The boost current is also supplied when one of the boost pulses, VPP or VNP, is high. When VP goes high, VPP is also pulsed high, allowing the boost current from the secondary stage to help drive DOP higher and DON lower. Once VPP ends, only the primary stage drives the outputs. However, most of the switching has already taken place, so the primary stage only has to hold the outputs to the specified D.C. levels, such as the differential output difference voltage VOD1.
Likewise, When VN goes high, VNP is also pulsed high, allowing the boost current from the secondary stage to help drive DON higher and DOP lower. Once VNP ends, only the primary stage continues to drive the outputs.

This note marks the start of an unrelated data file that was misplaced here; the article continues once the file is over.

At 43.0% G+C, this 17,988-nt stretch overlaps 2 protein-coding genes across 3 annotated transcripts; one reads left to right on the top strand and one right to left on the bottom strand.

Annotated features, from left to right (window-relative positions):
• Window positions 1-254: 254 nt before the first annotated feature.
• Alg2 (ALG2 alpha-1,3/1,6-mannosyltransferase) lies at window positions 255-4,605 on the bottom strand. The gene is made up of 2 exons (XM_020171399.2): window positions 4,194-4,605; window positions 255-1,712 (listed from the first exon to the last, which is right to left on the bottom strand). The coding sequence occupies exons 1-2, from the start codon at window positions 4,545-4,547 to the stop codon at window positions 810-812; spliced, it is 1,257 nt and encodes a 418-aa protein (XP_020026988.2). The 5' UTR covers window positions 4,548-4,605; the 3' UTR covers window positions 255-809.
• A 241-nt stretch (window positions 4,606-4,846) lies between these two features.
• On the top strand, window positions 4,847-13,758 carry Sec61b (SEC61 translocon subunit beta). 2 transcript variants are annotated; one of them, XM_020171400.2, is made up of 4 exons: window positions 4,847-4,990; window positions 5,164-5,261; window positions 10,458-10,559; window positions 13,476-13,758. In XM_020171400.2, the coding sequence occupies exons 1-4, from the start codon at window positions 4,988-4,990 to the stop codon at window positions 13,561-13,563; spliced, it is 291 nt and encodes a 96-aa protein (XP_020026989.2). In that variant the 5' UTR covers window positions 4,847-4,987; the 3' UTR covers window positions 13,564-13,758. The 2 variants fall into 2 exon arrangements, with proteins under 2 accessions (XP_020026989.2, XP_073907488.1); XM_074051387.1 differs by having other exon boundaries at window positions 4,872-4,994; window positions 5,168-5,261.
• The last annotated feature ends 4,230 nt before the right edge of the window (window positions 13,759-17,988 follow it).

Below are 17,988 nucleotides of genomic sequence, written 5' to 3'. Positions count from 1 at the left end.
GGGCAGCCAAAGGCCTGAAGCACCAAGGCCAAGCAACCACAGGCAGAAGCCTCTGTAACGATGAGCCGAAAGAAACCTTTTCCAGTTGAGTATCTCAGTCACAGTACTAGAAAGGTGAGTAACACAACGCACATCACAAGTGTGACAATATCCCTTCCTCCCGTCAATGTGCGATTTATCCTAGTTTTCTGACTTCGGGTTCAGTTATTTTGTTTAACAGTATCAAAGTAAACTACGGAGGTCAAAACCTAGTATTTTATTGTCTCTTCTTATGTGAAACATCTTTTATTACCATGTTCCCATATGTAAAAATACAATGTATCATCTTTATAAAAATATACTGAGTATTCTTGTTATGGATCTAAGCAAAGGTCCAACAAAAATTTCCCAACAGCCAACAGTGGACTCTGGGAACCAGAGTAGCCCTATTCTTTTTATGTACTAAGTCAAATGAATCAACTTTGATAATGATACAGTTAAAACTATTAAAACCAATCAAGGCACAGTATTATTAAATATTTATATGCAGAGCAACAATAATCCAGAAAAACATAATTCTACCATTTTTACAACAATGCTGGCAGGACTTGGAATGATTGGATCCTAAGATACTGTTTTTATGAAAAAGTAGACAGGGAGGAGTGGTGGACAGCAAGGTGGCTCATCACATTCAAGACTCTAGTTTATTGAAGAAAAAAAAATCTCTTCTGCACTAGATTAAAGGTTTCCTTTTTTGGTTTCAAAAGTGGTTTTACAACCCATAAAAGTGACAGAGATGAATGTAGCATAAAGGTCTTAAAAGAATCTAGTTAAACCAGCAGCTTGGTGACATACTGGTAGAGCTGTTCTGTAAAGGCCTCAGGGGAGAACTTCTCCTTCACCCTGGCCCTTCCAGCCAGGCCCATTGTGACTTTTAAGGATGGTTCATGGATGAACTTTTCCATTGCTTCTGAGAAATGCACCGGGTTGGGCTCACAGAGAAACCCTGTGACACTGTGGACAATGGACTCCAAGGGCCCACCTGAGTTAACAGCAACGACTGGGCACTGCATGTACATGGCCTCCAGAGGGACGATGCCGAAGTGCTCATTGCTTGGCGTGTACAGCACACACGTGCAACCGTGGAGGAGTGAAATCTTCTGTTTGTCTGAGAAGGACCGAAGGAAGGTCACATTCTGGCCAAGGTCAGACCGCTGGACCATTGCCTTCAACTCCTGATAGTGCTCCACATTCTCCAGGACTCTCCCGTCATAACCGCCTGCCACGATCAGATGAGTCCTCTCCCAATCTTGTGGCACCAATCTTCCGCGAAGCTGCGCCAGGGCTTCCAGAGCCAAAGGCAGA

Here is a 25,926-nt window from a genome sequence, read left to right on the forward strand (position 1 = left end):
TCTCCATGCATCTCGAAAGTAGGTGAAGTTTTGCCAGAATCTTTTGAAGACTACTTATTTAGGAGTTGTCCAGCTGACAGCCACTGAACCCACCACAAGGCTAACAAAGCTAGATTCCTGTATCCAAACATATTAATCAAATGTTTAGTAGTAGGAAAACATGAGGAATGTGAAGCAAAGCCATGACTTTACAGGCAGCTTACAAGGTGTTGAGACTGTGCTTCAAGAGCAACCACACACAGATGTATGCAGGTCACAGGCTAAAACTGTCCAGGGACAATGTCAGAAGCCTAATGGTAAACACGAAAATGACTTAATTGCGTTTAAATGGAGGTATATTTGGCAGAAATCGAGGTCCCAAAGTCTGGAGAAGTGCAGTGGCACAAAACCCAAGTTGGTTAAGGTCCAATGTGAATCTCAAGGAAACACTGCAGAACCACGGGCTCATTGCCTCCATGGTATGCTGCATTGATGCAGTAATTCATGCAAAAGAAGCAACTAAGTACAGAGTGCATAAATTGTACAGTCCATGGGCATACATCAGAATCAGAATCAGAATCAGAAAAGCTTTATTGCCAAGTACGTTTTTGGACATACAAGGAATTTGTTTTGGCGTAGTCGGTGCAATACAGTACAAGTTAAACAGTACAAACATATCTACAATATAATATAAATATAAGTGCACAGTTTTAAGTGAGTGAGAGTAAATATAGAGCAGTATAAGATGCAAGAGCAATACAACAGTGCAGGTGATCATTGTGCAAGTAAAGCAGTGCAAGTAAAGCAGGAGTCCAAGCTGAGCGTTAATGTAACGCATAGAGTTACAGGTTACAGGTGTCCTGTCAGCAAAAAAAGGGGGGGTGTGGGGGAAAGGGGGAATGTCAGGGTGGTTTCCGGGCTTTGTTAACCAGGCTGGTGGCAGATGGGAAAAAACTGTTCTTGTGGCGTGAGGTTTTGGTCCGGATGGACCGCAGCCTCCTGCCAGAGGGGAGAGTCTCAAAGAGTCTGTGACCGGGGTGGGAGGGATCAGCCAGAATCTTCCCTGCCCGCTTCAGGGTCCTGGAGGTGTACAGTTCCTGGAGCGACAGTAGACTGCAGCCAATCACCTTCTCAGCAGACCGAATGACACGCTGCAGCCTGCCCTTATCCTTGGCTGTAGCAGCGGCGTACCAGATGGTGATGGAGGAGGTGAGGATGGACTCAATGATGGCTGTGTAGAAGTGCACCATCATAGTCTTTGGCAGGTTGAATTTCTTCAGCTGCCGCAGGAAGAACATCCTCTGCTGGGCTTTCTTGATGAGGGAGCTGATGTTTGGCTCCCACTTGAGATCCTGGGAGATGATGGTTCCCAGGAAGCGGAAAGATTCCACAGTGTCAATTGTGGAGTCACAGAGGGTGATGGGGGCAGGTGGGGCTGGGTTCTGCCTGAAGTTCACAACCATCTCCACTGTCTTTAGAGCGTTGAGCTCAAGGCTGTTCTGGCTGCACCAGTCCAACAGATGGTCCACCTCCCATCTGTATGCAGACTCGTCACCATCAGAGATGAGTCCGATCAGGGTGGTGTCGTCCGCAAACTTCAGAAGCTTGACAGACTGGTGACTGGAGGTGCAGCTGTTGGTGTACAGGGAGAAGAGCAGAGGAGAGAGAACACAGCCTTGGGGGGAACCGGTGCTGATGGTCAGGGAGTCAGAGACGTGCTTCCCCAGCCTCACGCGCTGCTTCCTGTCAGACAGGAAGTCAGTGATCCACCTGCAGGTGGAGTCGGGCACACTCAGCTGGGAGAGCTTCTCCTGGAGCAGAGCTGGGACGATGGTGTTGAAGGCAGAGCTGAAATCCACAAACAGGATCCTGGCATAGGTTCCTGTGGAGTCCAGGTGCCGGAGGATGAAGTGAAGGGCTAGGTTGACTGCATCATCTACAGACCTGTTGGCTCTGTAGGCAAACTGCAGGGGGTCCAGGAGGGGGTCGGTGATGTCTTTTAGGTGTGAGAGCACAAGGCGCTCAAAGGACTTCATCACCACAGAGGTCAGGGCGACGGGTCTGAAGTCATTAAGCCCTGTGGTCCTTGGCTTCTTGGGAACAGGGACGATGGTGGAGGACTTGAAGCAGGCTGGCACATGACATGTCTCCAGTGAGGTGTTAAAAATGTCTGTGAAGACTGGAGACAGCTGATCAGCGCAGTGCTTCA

Since the pulsed boost signal VPP or VNP is turned on immediately after the transition, the secondary stage transistors initially couple boost currents to the outputs, which also receives the current from the primary stage buffer. Thus the current through the load resistor is boosted while VPP or VNP is high.
Once boost signal VPP or VNP ends, the sinking and sourcing transistors in the secondary stage isolate the boost currents from the DOP, DON outputs. The current through the external load resistor between DOP, DON is reduced to that of the current from the primary stage. The lowered I-R drop through the load resistor produces a smaller voltage difference VOD1 than the larger voltage difference VOD1+2*VOD2 produced during the pre-emphasis period.
In the example used earlier of a 100-ohm load resistor, and 3.5-mA primary current and 1-mA boost current, VOD1 is 350 mV while 2*VOD2 is 100 mV. During the pre-emphasis period, the voltage difference is increased to 450 mV from the nominal 350 mV. Noise immunity during the pre-emphasis period is improved due to the wider initial eye pattern.